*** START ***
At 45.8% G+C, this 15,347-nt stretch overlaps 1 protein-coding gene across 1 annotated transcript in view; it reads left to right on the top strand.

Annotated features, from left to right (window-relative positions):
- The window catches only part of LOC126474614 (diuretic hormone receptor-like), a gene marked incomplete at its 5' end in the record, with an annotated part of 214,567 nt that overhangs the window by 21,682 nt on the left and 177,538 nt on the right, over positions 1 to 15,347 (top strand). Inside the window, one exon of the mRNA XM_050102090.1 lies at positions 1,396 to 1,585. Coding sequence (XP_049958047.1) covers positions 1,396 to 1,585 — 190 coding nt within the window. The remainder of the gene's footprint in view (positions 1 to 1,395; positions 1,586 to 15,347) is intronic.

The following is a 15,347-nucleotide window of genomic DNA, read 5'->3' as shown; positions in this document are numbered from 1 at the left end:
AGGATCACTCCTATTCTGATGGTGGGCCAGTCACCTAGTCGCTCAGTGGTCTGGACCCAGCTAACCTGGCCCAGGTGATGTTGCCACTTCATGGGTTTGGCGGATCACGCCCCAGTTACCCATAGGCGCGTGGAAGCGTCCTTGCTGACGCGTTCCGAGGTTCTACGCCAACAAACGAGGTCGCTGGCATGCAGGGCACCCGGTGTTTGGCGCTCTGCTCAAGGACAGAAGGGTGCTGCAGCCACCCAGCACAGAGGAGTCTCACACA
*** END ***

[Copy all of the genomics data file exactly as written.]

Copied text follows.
At 45.8% G+C, this 15,347-nt stretch overlaps 1 protein-coding gene across 1 annotated transcript in view; it reads left to right on the top strand.

Annotated features, from left to right (window-relative positions):
- The window catches only part of LOC126474614 (diuretic hormone receptor-like), a gene marked incomplete at its 5' end in the record, with an annotated part of 214,567 nt that overhangs the window by 21,682 nt on the left and 177,538 nt on the right, over positions 1 to 15,347 (top strand). Inside the window, one exon of the mRNA XM_050102090.1 lies at positions 1,396 to 1,585. Coding sequence (XP_049958047.1) covers positions 1,396 to 1,585 — 190 coding nt within the window. The remainder of the gene's footprint in view (positions 1 to 1,395; positions 1,586 to 15,347) is intronic.

The following is a 15,347-nucleotide window of genomic DNA, read 5'->3' as shown; positions in this document are numbered from 1 at the left end:
AGGATCACTCCTATTCTGATGGTGGGCCAGTCACCTAGTCGCTCAGTGGTCTGGACCCAGCTAACCTGGCCCAGGTGATGTTGCCACTTCATGGGTTTGGCGGATCACGCCCCAGTTACCCATAGGCGCGTGGAAGCGTCCTTGCTGACGCGTTCCGAGGTTCTACGCCAACAAACGAGGTCGCTGGCATGCAGGGCACCCGGTGTTTGGCGCTCTGCTCAAGGACAGAAGGGTGCTGCAGCCACCCAGCACAGAGGAGTCTCACACA